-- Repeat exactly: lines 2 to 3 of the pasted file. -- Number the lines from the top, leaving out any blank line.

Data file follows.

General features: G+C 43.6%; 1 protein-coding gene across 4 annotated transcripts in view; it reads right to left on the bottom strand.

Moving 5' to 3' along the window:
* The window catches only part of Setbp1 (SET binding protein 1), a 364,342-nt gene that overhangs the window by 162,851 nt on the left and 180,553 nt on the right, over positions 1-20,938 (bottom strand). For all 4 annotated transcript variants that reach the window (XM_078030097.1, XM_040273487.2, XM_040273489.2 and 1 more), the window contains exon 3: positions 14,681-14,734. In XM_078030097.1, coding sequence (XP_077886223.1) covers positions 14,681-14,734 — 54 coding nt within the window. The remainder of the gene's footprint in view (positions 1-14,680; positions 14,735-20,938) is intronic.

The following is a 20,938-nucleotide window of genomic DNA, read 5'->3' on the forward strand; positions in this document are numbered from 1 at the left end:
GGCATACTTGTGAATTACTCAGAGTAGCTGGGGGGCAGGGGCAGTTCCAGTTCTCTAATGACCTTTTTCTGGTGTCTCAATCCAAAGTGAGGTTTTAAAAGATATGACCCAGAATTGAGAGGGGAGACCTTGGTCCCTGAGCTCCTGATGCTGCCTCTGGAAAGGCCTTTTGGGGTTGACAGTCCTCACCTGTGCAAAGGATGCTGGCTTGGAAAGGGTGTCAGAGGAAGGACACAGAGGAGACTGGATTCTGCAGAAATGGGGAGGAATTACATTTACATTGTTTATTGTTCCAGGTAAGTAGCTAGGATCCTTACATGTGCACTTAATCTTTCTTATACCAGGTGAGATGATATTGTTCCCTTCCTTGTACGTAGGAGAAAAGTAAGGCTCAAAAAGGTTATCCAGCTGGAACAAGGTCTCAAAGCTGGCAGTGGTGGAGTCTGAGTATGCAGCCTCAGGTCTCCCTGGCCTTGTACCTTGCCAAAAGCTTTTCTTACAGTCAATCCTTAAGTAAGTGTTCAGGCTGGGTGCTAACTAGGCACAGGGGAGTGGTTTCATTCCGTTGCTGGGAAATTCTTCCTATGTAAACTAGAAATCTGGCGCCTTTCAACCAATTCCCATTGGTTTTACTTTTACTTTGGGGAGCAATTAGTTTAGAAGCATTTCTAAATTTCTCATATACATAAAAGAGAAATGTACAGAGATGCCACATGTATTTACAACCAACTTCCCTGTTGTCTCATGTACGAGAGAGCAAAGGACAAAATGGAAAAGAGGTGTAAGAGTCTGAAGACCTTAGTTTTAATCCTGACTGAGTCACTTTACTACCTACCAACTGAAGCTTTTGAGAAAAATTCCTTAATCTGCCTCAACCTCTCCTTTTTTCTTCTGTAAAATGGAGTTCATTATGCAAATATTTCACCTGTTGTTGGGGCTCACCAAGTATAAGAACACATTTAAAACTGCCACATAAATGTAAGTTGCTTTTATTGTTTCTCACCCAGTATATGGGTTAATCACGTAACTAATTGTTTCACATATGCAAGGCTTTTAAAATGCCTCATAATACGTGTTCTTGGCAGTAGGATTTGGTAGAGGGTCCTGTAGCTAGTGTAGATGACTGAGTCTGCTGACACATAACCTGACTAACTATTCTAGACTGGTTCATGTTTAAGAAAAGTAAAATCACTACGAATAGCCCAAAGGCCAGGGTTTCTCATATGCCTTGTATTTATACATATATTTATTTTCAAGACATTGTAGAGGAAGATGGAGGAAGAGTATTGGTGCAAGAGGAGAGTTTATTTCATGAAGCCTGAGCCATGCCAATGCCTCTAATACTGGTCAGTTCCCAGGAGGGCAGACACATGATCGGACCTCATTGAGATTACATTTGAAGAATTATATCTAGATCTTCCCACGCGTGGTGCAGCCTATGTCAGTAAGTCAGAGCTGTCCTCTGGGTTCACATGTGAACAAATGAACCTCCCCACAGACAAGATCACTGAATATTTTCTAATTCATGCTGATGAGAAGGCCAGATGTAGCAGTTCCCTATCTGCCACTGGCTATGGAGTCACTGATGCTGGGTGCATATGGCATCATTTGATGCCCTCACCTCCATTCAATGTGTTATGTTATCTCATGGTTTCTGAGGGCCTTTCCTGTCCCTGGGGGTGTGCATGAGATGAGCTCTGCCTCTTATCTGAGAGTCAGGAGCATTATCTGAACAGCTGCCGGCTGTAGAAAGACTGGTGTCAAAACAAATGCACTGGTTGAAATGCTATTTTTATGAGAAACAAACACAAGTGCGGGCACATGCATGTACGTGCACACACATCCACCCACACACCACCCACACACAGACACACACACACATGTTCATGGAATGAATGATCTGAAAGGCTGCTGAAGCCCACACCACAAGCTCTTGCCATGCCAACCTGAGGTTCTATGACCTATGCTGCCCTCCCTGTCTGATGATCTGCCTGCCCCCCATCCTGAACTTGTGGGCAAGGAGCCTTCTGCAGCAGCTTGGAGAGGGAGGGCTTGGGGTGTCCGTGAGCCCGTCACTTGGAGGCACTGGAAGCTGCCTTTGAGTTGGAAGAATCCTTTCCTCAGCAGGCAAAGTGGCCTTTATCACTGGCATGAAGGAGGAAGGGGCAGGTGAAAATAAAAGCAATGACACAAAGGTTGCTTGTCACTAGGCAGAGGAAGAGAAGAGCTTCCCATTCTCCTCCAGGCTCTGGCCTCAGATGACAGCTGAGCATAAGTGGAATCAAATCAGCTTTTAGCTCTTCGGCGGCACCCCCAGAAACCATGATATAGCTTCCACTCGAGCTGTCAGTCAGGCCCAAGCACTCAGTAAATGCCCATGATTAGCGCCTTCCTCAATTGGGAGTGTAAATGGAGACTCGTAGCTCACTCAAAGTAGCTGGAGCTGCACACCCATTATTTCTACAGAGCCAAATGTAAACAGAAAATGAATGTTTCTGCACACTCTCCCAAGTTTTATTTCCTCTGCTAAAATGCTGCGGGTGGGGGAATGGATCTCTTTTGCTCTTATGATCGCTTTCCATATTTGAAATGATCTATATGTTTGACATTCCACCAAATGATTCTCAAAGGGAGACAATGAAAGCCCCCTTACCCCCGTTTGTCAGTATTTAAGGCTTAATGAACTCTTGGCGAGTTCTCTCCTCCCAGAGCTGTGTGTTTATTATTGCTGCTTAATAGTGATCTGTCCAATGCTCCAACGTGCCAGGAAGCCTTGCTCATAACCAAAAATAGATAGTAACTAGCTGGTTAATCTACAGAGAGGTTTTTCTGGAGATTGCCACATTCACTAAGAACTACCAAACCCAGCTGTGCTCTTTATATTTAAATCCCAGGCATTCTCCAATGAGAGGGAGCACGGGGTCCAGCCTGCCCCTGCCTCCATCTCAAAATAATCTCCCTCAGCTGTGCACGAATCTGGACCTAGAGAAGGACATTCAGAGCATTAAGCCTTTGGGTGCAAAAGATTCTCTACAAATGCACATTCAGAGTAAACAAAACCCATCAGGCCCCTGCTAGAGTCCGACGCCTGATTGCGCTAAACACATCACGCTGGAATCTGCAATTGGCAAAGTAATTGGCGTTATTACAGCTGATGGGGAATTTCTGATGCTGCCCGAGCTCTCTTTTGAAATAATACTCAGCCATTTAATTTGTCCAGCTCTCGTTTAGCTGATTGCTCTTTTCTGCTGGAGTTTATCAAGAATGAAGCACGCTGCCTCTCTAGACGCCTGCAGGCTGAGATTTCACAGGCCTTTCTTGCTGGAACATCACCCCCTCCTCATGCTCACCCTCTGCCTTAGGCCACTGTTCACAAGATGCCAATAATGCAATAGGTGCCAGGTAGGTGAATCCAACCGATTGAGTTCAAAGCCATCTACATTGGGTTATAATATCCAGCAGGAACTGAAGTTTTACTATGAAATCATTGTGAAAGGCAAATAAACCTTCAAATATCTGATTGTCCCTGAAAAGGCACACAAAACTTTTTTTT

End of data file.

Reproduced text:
Moving 5' to 3' along the window:
* The window catches only part of Setbp1 (SET binding protein 1), a 364,342-nt gene that overhangs the window by 162,851 nt on the left and 180,553 nt on the right, over positions 1-20,938 (bottom strand). For all 4 annotated transcript variants that reach the window (XM_078030097.1, XM_040273487.2, XM_040273489.2 and 1 more), the window contains exon 3: positions 14,681-14,734. In XM_078030097.1, coding sequence (XP_077886223.1) covers positions 14,681-14,734 — 54 coding nt within the window. The remainder of the gene's footprint in view (positions 1-14,680; positions 14,735-20,938) is intronic.